Headlands

The Marin headlands are one of my favorite, most beautifully desolate places to visit.  Go north over the Golden Gate Bridge, and take the first left off the 101, instead of the familiar right curve to Sausalito.  When we lived in San Francisco, we often explored the sehills, our Aussies Maxx and Annie running up and back, exploring, smelling, chasing, wandering.

These windswept hills overlook the forever-pounding Pacific Ocean, salty water foaming over tall black rocks sitting like miniature islands, some now white with bird guano.  Remnants of old military barracks dot the hills,  and this week Ronan found a rusted bullet remains on a sandy path we walked.

One day I will be part of these hills,  winds whirling my dusty remains onto the lichens and dancing mango-colored California poppies and tiny succulants that cover the ground.  It is already the resting spot for our loyal friend Maxx, and last week we spread the ashes of Annie, who came from these lands, so she can run with us during future escapades over these hills.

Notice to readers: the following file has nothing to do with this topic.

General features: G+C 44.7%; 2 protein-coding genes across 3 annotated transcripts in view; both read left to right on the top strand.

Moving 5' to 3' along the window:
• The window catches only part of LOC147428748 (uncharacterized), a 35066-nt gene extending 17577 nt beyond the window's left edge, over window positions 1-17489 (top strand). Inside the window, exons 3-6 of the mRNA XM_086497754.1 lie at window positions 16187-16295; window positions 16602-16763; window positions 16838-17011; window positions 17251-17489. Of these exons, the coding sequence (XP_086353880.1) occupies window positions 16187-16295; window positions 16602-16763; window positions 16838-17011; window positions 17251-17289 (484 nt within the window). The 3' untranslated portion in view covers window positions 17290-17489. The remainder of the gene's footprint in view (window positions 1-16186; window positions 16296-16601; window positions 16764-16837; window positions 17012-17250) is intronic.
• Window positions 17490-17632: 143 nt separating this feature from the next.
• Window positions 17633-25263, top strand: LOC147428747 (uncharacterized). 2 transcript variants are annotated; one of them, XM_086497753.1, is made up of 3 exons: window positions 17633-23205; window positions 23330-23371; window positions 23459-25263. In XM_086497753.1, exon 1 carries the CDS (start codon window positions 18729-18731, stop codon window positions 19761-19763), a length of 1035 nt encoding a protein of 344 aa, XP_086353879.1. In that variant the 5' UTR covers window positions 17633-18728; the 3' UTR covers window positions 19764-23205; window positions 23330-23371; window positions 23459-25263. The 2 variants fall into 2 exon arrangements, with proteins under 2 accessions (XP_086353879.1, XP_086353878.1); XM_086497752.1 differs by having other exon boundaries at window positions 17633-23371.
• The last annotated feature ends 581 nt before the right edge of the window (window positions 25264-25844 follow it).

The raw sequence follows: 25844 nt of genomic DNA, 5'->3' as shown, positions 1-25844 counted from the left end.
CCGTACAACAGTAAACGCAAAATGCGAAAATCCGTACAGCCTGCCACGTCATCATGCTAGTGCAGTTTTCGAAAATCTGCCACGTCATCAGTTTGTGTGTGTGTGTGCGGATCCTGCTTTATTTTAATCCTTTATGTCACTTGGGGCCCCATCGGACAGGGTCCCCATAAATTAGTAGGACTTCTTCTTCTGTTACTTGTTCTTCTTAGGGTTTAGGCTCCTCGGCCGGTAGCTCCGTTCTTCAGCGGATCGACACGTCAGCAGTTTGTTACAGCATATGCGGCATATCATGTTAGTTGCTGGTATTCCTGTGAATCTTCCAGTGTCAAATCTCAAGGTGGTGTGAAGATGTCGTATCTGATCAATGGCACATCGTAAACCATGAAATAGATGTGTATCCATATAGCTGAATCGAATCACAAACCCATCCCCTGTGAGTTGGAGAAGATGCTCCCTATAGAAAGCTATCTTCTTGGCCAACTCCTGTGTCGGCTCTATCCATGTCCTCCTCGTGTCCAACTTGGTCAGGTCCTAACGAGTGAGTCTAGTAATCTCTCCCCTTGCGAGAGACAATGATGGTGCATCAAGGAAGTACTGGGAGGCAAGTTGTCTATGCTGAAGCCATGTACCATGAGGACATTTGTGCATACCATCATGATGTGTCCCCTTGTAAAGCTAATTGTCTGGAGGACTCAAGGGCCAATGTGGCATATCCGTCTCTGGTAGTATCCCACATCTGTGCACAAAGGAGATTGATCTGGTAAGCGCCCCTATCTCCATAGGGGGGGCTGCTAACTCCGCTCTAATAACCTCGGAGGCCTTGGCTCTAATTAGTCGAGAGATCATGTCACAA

Just avoiding the rain, we lunched under cloudy skies, before they dissipated as we began our climb.  We soon wrapped our sweatshirts around our waists, stopping for water as the air warmed.  We meandered to our favorite spot to leave Annie,  then walked on for another hour, stopping to watch lizards play, throw rocks off the cliffs, search for sea lions in the surf (alas-none spotted today), and stop/start as we came to unexpected ends of paths. One daughter, who claimed to dislike hiking, wanted to climb to the very top hill, but there was no path from where we were.

We descended from the hills to let the kids run in the surf, trousers wetter than expected as the tide moved in, picking up flat rocks and split sand dollars then finding a sixteen-inch jellyfish wash onto the beach then eventually taken back into the churning waters.  We never figured out if it was still alive, or now.

“That was a fun excursion,” one of our kids commented as we climbed back into our car.   Agreed.

A final, fitting farewell to Annie. C

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